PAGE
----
Nine blind and partially-sighted passengers were ordered - or "invited" - off a Ryanair flight shortly before take-off to Italy. Some were accommodated on later flights, others spent the night at the airport. The reason given by the airline was that it had exceeded its safety "quota" for disabled passengers.
There is one small issue here and one much bigger one. The small issue is whether blind passengers could impede the evacuation of the plane in an emergency. On this score, the group leader said she had informed the airline months before departure that the group included blind people, and was told there would be no problem. At very least, Ryanair needs to sort out its policy.
The bigger issue, however, is how airlines - especially certain low-cost airlines - treat all disabled passengers. Having disgracefully taken the blind passengers off the plane, Ryanair had a duty to treat them with dignity: to provide decent waiting facilities and accommodation if necessary.
This is not the first time that Ryanair has been in trouble over its attitude to disabled passengers. Last year, the company lost a case brought by a passenger who had been made to pay £18 for the use of a wheelchair. It now charges all passengers an extra 50p per ticket, stating that this is to provide wheelchairs for those who need them.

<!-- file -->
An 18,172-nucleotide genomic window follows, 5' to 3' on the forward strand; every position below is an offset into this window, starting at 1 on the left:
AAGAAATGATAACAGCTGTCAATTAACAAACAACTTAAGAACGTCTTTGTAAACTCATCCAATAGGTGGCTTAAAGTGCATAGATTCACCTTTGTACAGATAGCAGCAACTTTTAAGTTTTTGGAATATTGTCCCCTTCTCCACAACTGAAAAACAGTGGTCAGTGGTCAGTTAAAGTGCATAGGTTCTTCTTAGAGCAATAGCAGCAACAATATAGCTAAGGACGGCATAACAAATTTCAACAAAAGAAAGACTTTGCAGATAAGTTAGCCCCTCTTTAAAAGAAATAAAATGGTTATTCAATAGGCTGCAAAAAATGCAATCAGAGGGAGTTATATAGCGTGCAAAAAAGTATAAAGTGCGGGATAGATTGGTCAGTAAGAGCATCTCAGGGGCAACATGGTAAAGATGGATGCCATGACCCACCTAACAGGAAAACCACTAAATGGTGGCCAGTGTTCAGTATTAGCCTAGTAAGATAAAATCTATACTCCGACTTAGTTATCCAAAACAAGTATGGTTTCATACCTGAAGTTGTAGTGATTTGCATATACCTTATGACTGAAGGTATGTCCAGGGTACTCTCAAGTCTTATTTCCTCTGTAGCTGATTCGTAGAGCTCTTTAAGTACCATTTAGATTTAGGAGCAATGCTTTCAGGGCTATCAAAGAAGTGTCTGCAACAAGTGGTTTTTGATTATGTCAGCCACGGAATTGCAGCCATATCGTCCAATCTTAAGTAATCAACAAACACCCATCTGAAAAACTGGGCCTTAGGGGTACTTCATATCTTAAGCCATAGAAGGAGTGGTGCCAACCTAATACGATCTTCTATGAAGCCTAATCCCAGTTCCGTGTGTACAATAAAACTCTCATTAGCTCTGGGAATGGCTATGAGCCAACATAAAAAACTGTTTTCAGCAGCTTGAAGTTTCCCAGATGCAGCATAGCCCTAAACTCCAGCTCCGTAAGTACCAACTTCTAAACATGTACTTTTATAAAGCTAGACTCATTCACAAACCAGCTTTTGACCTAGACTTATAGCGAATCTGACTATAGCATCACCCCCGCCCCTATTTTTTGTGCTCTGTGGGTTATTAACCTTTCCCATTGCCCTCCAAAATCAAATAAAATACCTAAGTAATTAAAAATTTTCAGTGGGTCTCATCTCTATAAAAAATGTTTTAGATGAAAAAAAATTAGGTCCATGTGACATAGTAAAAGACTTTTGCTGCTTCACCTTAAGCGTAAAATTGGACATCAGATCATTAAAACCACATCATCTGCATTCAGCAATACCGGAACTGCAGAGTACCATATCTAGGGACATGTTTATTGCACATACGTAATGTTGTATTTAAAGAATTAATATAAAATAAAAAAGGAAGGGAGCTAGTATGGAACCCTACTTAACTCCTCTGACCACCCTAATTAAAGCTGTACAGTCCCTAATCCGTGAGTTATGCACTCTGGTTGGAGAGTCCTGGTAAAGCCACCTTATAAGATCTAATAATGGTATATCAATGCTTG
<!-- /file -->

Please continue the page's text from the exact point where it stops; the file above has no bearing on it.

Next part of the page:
This is scandalous discrimination against travellers who are less mobile than others. Assisting disabled passengers should be part of the service provided - it is one aspect of being a civilised organisation; it should not need to be spelt out in law. People should not have to sue to be treated properly.
Cheaper fares have opened up air travel to a wider market and it is a boon that many more people, including disabled people, are travelling than ever before. But everyone who buys a ticket is a paying passenger and is entitled to be transported on equal terms. If Ryanair has to charge a supplement to those requiring wheelchair assistance, it is pricing all its tickets too cheaply.
Were an ethnic minority singled out for involuntary disembarkation, there would be an outcry. The outcry is no less justified where discrimination is - as it all too often is - against those who are disabled. We have left behind the world of colour bars; we should not tolerate a world in which air travel - or any other freedom of modern life - is only for the fittest.